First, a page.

“Would you like to join me for lunch?” – I asked Charlotte on Christmas eve last year, while she stood at a light with her young son, holding a sign asking for spare cash. I was terrified to ask that question. I was even more terrified when she said “Yes”.
I am an introvert; I don’t go up to strangers and start a conversation. I most certainly have never struck up a conversation with a homeless person before.
I love the Christmas season. I spend as much time outside as possible, taking in holiday decorations and the colorful displays at the mall. This past Christmas though, my husband was out of the country and I was spending the holidays alone, feeling blue. Thinking a change of scenery would help I went out for lunch. It was then that I met Charlotte at an intersection near my house.
I don’t usually give money to panhandlers. I have always preferred to donate directly to a charity that helps the homeless instead of giving money to individual people. This time was different though. Charlotte was not alone, she had her mentally challenged son with her.
Mentally challenged kids hold a special place in my life and my heart. The sign she was holding said they were hungry. I could not stomach having a filling meal knowing that cute kid was hungry.
Throwing caution to the wind, for the first time in my life, I approached someone when my logical mind was begging and screaming at me not to.
We went to the closest restaurant – Denny’s. I didn’t ask her about how she ended up there. We just talked about the weather and very general stuff. Inspite of me avoiding any personal questions, I did learn quite a bit about her. She was a grocery store clerk and was married to a construction worker. They had a house and were living well. After she had her son, she quit her job as he needed constant attention and sending him to a day care for special kids was cost prohibitive.
Her husband started distancing himself from her when they had the kid. After the economy went South, he lost his job, cheated on her and left them. She lost her home at that time. She had been living on and off in a shelter, but according to her shelters are not a good place for a family, esp. with a special needs kid. She couldn’t work with him in tow. She mentioned that she couldn’t get food stamps because she lived in the wrong zip code. She had applied for housing assistance but had been on the waiting list for a couple of months at the time I met her.
I always wondered why the homeless stay homeless. In my mind if I became homeless today, I would find a shelter and apply for Government assistance. From reading online, I see that there are plenty of resources to get back people on track – unemployment, disability, SNAP/food stamps, Section 8 housing, retraining for new employment opportunities, free appliances, free basic health insurance, etc.
After I spoke to her I did some research and found out that she should not have been denied food stamps for being in the “wrong zip code”. I couldn’t find her at the same place after that day. I hope that was because she got approved for her housing and is now re-starting her new life together with her awesome son.
I was ashamed to write this post because I was wrong on so many levels.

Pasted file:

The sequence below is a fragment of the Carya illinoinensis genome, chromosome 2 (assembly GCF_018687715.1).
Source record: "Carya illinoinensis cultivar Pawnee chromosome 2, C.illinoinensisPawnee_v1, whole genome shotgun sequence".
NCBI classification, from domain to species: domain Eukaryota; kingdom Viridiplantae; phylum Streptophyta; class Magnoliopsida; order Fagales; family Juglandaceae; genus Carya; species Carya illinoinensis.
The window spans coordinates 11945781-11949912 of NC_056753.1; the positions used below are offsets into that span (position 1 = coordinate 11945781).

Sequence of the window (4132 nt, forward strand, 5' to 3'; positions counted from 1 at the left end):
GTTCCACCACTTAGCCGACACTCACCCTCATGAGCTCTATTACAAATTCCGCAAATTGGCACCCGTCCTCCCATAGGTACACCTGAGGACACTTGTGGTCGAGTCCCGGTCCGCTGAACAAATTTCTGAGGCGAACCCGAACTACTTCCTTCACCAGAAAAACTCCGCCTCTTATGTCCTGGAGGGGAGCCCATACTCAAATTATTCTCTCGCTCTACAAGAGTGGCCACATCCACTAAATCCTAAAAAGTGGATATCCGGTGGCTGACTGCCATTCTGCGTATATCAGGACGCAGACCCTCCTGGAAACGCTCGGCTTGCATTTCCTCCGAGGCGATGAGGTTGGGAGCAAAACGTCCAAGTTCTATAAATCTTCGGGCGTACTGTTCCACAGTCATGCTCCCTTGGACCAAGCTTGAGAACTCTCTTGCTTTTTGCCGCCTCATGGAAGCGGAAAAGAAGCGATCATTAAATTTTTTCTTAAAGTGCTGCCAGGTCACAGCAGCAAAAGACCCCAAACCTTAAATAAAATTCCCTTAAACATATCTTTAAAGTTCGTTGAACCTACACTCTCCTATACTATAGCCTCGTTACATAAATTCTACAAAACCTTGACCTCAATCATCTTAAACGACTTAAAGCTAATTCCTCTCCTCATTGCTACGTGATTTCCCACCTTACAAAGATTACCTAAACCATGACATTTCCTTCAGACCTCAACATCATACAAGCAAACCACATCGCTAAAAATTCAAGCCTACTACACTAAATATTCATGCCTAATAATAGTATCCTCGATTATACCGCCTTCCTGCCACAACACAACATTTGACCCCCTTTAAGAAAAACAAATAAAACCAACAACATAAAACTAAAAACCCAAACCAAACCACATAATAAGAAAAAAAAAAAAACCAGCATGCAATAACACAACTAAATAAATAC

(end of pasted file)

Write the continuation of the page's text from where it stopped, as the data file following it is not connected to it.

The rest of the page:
I am ashamed that I judged people on the streets. I never thought twice when I was told most of them are drug addicts who don’t want to work. Are there lazy, drug addicts who want easy money? Absolutely, but there are people who truly want to do the best for their families and are just going through a rough patch. They don’t deserve my judgement. A clear mind and an education give me a leg up in finding information to better myself. More than anything I don’t have any dependents who require extensive assistance that might prevent me from taking a job or going back to school.
I am ashamed to admit that I was scared to approach her. I have seen too many crime dramas I guess.
I am ashamed to admit that I was selfish to think that I had it the worst. At that time, I was in the middle of a health crisis and was feeling sorry for myself. I had a lot of why-me moments during the holidays. In reality, I have it great. Yes, I am not as great as I could be, but I have the means to fix it. There is always someone who has it worse than what I have. So I should count my blessings rather than dwelling on my woes.
Does my encounter with Charlotte mean I will start giving money to panhandlers in future? No, but I did get a very good life lesson on not judging people before having an iota of information about them.
It also hammered into me the fact that I have a responsibility. I have been planning to volunteer for so long but one thing or the other always comes up. If I am honest with myself these are mere excuses. Yes, I do donate to charities but until I volunteer and get to know the people being helped personally, I will never fully understand the problems they face. I would very much like to do that.
I have a few questions for you, dear reader –
- Do you give to panhandlers?
- I have many people plug charitable donation or volunteering to others. They however, don’t do either and explain it away saying, “I will donate or volunteer once I reach _______ goal for my life.” Over time the goal keeps changing and they still don’t donate or volunteer. Why do you think that is?